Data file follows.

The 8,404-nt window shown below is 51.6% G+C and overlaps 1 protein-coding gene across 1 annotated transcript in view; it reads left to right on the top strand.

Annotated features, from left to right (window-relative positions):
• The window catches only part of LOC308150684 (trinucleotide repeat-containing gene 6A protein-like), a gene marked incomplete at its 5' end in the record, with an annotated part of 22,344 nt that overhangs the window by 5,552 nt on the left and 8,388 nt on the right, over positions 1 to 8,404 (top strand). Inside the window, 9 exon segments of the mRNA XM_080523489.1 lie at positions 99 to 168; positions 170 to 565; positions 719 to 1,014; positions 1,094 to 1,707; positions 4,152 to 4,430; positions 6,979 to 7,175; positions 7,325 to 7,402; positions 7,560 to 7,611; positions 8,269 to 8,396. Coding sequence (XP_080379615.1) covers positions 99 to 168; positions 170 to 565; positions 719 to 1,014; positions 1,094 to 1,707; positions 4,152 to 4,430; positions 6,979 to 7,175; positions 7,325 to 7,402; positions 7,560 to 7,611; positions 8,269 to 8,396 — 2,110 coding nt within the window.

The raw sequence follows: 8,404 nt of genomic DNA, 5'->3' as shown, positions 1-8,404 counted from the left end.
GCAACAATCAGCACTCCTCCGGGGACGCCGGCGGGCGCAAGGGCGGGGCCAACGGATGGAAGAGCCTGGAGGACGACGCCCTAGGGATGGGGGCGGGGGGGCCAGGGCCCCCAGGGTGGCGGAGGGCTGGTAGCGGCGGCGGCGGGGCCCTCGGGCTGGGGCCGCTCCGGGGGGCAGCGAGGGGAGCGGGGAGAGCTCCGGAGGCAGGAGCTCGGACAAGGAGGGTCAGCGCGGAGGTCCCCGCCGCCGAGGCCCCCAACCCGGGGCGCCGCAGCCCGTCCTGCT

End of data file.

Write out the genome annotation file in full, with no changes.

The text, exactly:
The 8,404-nt window shown below is 51.6% G+C and overlaps 1 protein-coding gene across 1 annotated transcript in view; it reads left to right on the top strand.

Annotated features, from left to right (window-relative positions):
• The window catches only part of LOC308150684 (trinucleotide repeat-containing gene 6A protein-like), a gene marked incomplete at its 5' end in the record, with an annotated part of 22,344 nt that overhangs the window by 5,552 nt on the left and 8,388 nt on the right, over positions 1 to 8,404 (top strand). Inside the window, 9 exon segments of the mRNA XM_080523489.1 lie at positions 99 to 168; positions 170 to 565; positions 719 to 1,014; positions 1,094 to 1,707; positions 4,152 to 4,430; positions 6,979 to 7,175; positions 7,325 to 7,402; positions 7,560 to 7,611; positions 8,269 to 8,396. Coding sequence (XP_080379615.1) covers positions 99 to 168; positions 170 to 565; positions 719 to 1,014; positions 1,094 to 1,707; positions 4,152 to 4,430; positions 6,979 to 7,175; positions 7,325 to 7,402; positions 7,560 to 7,611; positions 8,269 to 8,396 — 2,110 coding nt within the window.

The raw sequence follows: 8,404 nt of genomic DNA, 5'->3' as shown, positions 1-8,404 counted from the left end.
GCAACAATCAGCACTCCTCCGGGGACGCCGGCGGGCGCAAGGGCGGGGCCAACGGATGGAAGAGCCTGGAGGACGACGCCCTAGGGATGGGGGCGGGGGGGCCAGGGCCCCCAGGGTGGCGGAGGGCTGGTAGCGGCGGCGGCGGGGCCCTCGGGCTGGGGCCGCTCCGGGGGGCAGCGAGGGGAGCGGGGAGAGCTCCGGAGGCAGGAGCTCGGACAAGGAGGGTCAGCGCGGAGGTCCCCGCCGCCGAGGCCCCCAACCCGGGGCGCCGCAGCCCGTCCTGCT